Efforts to mark Confederate graves, erect monuments and hold memorial services was the idea of Mrs. Charles J. Williams. It is written that she was an educated and kind lady. Her husband served as Colonel of the 1st Georgia Regiment during the war. He died of disease in 1862, and was buried in his home town of Columbus, Georgia.
Mrs. Williams and her daughter visited his grave often and cleared the weeds, leaves and twigs from it, then placed flowers on it. Her daughter also pulled the weeds from other Confederate graves near her Father.
It saddened the little girl that their graves were unmarked. With tears of pride she said to her Mother, "These are my soldiers' graves." The daughter soon became ill and passed away in her childhood. Mrs. William's grief was almost unbearable.
On a visit to the graves of her husband and daughter, Mrs. Williams looked at the unkept soldiers' graves and remembered her daughter as she cleaned the graves and what the little girl had said. She knew what had to do. Mrs. Williams wrote a letter that was published in Southern newspapers asking the women of the South for their help. She asked that memorial organizations be established to take care of the thousands of Confederate graves from the Potomac River to the Rio Grande. She also asked the state legislatures to set aside a day in April to remember the men who wore the gray. With her leadership April 26 was officially adopted in many states. She died in 1874, but not before her native state of Georgia adopted it as a legal holiday.
Those who served the Confederacy came from many races and religions. There was Irish born General Patrick R. Cleburne, black Southerner Amos Rucker, Jewish born Judah P. Benjamin, Mexican born Colonel Santos Benavides, American Indian General Stand Watie who was born in Rome, Georgia and Scottish born Confederate nurse Kate Cumming.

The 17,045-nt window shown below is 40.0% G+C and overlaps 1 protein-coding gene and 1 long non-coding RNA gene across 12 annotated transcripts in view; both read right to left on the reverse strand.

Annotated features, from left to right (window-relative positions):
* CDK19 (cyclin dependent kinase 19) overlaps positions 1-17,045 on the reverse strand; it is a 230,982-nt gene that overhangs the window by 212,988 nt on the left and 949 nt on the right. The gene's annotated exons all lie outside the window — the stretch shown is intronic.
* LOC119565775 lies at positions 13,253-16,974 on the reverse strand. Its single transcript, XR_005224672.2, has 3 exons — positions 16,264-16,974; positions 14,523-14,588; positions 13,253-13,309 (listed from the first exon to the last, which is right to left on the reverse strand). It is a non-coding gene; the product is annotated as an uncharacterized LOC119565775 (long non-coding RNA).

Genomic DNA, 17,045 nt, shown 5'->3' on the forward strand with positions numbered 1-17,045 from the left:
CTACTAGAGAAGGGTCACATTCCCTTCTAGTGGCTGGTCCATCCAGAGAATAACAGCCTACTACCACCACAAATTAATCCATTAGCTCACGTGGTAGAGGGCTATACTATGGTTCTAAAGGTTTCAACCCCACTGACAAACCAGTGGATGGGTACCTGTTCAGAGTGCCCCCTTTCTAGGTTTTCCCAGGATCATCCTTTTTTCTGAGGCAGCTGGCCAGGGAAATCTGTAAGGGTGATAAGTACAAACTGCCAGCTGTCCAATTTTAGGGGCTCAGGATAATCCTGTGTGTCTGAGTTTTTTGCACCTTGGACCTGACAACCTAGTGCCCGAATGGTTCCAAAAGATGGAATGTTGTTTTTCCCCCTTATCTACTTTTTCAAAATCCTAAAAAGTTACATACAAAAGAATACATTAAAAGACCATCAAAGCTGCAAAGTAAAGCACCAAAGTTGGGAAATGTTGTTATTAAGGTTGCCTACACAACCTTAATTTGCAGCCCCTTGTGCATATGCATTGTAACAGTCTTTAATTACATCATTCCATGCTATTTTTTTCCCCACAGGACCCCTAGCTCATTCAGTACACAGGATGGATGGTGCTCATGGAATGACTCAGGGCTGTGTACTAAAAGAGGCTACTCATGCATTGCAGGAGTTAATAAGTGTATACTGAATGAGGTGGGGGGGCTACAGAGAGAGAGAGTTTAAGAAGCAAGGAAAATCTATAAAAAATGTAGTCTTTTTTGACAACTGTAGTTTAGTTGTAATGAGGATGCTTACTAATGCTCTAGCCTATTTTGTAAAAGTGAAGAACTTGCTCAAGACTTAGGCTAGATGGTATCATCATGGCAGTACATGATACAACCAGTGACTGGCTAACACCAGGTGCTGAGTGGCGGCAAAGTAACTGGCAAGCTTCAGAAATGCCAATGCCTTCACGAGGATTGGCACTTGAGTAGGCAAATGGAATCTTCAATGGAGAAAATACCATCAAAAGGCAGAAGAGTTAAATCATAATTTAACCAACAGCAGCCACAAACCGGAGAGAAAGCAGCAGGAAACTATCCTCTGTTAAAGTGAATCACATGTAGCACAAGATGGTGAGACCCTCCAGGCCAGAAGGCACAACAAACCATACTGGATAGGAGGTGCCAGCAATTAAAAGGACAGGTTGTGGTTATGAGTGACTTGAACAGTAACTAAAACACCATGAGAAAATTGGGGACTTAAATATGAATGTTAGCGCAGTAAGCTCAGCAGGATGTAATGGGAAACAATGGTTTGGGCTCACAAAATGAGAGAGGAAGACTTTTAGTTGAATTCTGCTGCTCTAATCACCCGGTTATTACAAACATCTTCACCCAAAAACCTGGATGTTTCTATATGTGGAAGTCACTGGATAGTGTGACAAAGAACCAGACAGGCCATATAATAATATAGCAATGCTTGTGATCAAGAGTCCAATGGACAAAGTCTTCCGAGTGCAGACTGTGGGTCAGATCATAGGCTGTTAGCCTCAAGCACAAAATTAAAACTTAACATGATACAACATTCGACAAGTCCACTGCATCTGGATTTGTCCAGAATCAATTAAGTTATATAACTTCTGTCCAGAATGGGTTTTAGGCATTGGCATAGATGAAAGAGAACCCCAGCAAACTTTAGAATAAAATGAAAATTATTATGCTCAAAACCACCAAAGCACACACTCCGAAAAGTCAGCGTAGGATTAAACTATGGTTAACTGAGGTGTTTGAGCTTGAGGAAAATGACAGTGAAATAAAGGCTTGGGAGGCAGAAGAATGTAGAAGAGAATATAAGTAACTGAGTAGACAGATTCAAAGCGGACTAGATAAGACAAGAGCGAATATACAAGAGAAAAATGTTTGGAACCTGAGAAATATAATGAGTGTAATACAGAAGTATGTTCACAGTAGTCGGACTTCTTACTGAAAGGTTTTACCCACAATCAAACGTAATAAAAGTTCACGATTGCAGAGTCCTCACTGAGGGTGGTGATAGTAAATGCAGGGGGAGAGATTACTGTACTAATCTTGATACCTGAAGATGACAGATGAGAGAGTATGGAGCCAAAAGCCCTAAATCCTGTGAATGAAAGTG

April is Confederate History and Heritage Month. Read more on face book at: https://www.facebook.com/ConfederateHeritageMonth
April 9, 1865, General Robert E. Lee surrendered at Appomattox.
April 26, 1865, General Joseph Johnston surrendered at Durham.
Having lived in several sections of the US, there is no question the South honors its war dead and their memory far better than in the North.
Mention the war amongst the states to Californians and the response is a dull stare.
Hollywood Cemetery in Richmond, VA is not to be missed!
Yes but don’t Californians memoralize Zorro’s death day?
Our best July 4 ever was at Stone Mountain...!
The King ELVIS PRESLEY -DIXIELAND- Glory Glory Hallelujah
Gotta knock Stone Mountain off my list of “to do” things...
nooooo Vendome. Visit it with meeeee.
the wrong side won in 1865
my gg fought at Shiloh
I wuz thinking that’s how I should see it.
I should be squared away on everything around July 1 and I’m definitely taking some trips.
One will be to visit you.
You ain’t just whistling Dixie!
I have discovered several ancestors that fought for the South. As near as I can tell, none of them died fighting Yankees. One died fighting Indians in Marshall, TX during the war, but I don’t think it was related to the war itself.
You never stick around and comment, why?
Doing my Elvis impersonation
The laser show at night is pretty awesome. If you like steam locomotives you can get your fix there too.